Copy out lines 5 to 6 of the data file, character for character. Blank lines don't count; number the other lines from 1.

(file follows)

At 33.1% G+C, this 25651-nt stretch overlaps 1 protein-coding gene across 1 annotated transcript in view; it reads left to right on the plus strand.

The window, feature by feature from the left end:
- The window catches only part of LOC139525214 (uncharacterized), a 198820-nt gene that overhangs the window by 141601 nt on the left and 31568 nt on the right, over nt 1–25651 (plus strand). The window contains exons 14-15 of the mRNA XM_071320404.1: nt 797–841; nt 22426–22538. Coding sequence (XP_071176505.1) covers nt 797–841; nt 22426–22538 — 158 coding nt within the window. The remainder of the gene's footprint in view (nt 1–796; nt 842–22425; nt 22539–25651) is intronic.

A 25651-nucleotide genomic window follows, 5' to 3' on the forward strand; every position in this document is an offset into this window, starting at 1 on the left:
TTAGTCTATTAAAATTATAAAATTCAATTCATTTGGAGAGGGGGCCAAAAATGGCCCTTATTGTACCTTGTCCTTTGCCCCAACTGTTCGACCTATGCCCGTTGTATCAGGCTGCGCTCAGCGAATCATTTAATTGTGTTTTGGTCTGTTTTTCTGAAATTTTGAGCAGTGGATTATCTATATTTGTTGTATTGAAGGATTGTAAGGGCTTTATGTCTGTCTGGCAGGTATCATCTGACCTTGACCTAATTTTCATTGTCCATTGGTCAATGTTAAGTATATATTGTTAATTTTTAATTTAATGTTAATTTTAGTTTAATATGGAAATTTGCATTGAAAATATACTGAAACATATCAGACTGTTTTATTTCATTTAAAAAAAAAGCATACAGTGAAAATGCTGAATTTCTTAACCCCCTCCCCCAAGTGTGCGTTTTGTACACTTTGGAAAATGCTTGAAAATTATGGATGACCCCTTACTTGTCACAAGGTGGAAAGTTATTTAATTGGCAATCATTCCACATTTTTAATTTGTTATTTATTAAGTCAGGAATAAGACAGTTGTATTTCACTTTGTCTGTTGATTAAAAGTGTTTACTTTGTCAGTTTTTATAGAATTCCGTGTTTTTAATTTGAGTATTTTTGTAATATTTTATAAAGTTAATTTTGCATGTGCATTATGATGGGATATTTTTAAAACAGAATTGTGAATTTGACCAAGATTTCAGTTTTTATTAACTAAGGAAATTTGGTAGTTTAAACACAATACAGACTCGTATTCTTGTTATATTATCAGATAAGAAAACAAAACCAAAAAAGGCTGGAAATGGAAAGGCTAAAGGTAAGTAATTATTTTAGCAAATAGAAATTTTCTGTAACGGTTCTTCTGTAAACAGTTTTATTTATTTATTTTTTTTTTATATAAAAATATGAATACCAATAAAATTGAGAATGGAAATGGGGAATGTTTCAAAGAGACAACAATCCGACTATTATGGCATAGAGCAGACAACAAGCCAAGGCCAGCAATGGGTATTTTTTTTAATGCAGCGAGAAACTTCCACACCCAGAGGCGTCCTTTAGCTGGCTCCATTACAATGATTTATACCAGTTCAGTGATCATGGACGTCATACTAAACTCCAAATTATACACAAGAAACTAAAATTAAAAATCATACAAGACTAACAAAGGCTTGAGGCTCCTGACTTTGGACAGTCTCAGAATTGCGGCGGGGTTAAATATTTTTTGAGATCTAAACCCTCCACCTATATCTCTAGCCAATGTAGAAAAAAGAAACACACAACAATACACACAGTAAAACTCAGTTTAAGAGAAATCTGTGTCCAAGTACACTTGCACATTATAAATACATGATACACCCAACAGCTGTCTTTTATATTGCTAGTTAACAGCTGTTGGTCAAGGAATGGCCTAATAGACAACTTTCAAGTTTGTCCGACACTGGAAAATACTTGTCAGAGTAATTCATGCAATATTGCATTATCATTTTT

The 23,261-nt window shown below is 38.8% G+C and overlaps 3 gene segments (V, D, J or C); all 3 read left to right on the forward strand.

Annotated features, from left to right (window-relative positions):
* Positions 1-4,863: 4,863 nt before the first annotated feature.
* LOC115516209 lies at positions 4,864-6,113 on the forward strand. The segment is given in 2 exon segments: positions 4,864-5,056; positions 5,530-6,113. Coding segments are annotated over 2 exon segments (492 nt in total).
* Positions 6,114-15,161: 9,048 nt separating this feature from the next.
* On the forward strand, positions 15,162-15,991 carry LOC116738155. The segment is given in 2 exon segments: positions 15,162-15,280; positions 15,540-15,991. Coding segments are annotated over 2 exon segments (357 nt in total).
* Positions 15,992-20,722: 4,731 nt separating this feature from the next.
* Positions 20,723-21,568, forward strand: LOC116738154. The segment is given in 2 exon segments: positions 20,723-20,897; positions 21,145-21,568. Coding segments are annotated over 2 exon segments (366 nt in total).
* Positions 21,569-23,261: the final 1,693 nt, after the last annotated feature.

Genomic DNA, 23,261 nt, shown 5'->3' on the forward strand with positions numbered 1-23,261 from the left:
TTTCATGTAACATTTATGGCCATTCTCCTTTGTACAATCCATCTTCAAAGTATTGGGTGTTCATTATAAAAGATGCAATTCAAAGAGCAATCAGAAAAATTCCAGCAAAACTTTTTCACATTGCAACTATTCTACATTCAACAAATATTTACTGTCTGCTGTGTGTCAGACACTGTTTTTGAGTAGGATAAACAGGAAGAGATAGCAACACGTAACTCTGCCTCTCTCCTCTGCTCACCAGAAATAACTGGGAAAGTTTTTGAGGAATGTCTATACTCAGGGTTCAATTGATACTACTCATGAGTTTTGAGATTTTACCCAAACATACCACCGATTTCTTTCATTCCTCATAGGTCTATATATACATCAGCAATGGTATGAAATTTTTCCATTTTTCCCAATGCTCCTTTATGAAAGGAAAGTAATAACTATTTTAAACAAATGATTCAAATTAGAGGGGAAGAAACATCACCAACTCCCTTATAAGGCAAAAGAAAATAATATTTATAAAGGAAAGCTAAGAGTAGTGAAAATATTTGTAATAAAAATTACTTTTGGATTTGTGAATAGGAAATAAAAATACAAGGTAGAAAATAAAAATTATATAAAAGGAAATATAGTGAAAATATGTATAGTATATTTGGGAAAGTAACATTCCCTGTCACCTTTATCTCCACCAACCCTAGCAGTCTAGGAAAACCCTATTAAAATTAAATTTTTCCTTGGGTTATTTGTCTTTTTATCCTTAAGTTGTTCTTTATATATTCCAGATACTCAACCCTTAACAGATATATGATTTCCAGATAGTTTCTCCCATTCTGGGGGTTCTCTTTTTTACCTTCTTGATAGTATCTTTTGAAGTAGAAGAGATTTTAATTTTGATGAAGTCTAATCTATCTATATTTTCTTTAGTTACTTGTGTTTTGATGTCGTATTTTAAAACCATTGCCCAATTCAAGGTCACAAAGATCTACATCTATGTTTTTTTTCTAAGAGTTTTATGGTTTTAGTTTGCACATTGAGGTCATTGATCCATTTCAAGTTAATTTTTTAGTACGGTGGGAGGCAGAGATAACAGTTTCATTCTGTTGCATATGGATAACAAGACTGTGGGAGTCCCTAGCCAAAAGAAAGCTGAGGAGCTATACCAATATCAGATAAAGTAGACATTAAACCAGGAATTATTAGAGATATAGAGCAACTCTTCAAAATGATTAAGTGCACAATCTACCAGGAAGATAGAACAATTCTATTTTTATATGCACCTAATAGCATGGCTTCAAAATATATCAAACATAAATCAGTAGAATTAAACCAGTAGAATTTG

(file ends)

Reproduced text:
TTAGTCTATTAAAATTATAAAATTCAATTCATTTGGAGAGGGGGCCAAAAATGGCCCTTATTGTACCTTGTCCTTTGCCCCAACTGTTCGACCTATGCCCGTTGTATCAGGCTGCGCTCAGCGAATCATTTAATTGTGTTTTGGTCTGTTTTTCTGAAATTTTGAGCAGTGGATTATCTATATTTGTTGTATTGAAGGATTGTAAGGGCTTTATGTCTGTCTGGCAGGTATCATCTGACCTTGACCTAATTTTCATTGTCCATTGGTCAATGTTAAGTATATATTGTTAATTTTTAATTTAATGTTAATTTTAGTTTAATATGGAAATTTGCATTGAAAATATACTGAAACATATCAGACTGTTTTATTTCATTTAAAAAAAAAGCATACAGTGAAAATGCTGAATTTCTTAACCCCCTCCCCCAAGTGTGCGTTTTGTACACTTTGGAAAATGCTTGAAAATTATGGATGACCCCTTACTTGTCACAAGGTGGAAAGTTATTTAATTGGCAATCATTCCACATTTTTAATTTGTTATTTATTAAGTCAGGAATAAGACAGTTGTATTTCACTTTGTCTGTTGATTAAAAGTGTTTACTTTGTCAGTTTTTATAGAATTCCGTGTTTTTAATTTGAGTATTTTTGTAATATTTTATAAAGTTAATTTTGCATGTGCATTATGATGGGATATTTTTAAAACAGAATTGTGAATTTGACCAAGATTTCAGTTTTTATTAACTAAGGAAATTTGGTAGTTTAAACACAATACAGACTCGTATTCTTGTTATATTATCAGATAAGAAAACAAAACCAAAAAAGGCTGGAAATGGAAAGGCTAAAGGTAAGTAATTATTTTAGCAAATAGAAATTTTCTGTAACGGTTCTTCTGTAAACAGTTTTATTTATTTATTTTTTTTTTATATAAAAATATGAATACCAATAAAATTGAGAATGGAAATGGGGAATGTTTCAAAGAGACAACAATCCGACTATTATGGCATAGAGCAGACAACAAGCCAAGGCCAGCAATGGGTATTTTTTTTAATGCAGCGAGAAACTTCCACACCCAGAGGCGTCCTTTAGCTGGCTCCATTACAATGATTTATACCAGTTCAGTGATCATGGACGTCATACTAAACTCCAAATTATACACAAGAAACTAAAATTAAAAATCATACAAGACTAACAAAGGCTTGAGGCTCCTGACTTTGGACAGTCTCAGAATTGCGGCGGGGTTAAATATTTTTTGAGATCTAAACCCTCCACCTATATCTCTAGCCAATGTAGAAAAAAGAAACACACAACAATACACACAGTAAAACTCAGTTTAAGAGAAATCTGTGTCCAAGTACACTTGCACATTATAAATACATGATACACCCAACAGCTGTCTTTTATATTGCTAGTTAACAGCTGTTGGTCAAGGAATGGCCTAATAGACAACTTTCAAGTTTGTCCGACACTGGAAAATACTTGTCAGAGTAATTCATGCAATATTGCATTATCATTTTT

The 23,261-nt window shown below is 38.8% G+C and overlaps 3 gene segments (V, D, J or C); all 3 read left to right on the forward strand.